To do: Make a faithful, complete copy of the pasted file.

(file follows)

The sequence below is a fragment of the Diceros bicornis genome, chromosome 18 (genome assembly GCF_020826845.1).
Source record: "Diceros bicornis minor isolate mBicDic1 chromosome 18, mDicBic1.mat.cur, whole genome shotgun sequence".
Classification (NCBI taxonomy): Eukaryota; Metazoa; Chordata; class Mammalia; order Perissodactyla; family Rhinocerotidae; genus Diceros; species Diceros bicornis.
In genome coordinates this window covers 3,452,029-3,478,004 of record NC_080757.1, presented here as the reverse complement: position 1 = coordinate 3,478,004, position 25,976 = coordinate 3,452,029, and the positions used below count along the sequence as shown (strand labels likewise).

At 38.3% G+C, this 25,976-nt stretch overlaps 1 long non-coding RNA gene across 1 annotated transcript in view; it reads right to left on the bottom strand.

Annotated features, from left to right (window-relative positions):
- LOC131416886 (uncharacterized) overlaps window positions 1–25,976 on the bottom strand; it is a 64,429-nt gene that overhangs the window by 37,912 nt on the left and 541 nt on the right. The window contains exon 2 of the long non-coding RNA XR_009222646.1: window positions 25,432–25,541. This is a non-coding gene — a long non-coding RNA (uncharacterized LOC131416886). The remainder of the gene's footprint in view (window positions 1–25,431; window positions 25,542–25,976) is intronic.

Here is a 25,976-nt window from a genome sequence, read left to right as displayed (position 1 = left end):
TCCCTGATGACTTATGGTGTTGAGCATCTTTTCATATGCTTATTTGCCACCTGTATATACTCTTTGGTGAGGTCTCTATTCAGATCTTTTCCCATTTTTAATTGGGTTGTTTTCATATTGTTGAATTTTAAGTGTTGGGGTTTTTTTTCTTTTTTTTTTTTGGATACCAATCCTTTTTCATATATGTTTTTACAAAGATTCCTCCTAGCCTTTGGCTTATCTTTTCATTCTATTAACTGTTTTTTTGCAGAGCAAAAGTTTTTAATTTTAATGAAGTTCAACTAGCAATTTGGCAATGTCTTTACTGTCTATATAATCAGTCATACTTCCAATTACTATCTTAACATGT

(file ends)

The sequence below is a fragment of the Diceros bicornis genome, chromosome 18 (genome assembly GCF_020826845.1).
Source record: "Diceros bicornis minor isolate mBicDic1 chromosome 18, mDicBic1.mat.cur, whole genome shotgun sequence".
Classification (NCBI taxonomy): Eukaryota; Metazoa; Chordata; class Mammalia; order Perissodactyla; family Rhinocerotidae; genus Diceros; species Diceros bicornis.
In genome coordinates this window covers 3,452,029-3,478,004 of record NC_080757.1, presented here as the reverse complement: position 1 = coordinate 3,478,004, position 25,976 = coordinate 3,452,029, and the positions used below count along the sequence as shown (strand labels likewise).

At 38.3% G+C, this 25,976-nt stretch overlaps 1 long non-coding RNA gene across 1 annotated transcript in view; it reads right to left on the bottom strand.

Annotated features, from left to right (window-relative positions):
- LOC131416886 (uncharacterized) overlaps window positions 1–25,976 on the bottom strand; it is a 64,429-nt gene that overhangs the window by 37,912 nt on the left and 541 nt on the right. The window contains exon 2 of the long non-coding RNA XR_009222646.1: window positions 25,432–25,541. This is a non-coding gene — a long non-coding RNA (uncharacterized LOC131416886). The remainder of the gene's footprint in view (window positions 1–25,431; window positions 25,542–25,976) is intronic.

Here is a 25,976-nt window from a genome sequence, read left to right as displayed (position 1 = left end):
TCCCTGATGACTTATGGTGTTGAGCATCTTTTCATATGCTTATTTGCCACCTGTATATACTCTTTGGTGAGGTCTCTATTCAGATCTTTTCCCATTTTTAATTGGGTTGTTTTCATATTGTTGAATTTTAAGTGTTGGGGTTTTTTTTCTTTTTTTTTTTTGGATACCAATCCTTTTTCATATATGTTTTTACAAAGATTCCTCCTAGCCTTTGGCTTATCTTTTCATTCTATTAACTGTTTTTTTGCAGAGCAAAAGTTTTTAATTTTAATGAAGTTCAACTAGCAATTTGGCAATGTCTTTACTGTCTATATAATCAGTCATACTTCCAATTACTATCTTAACATGT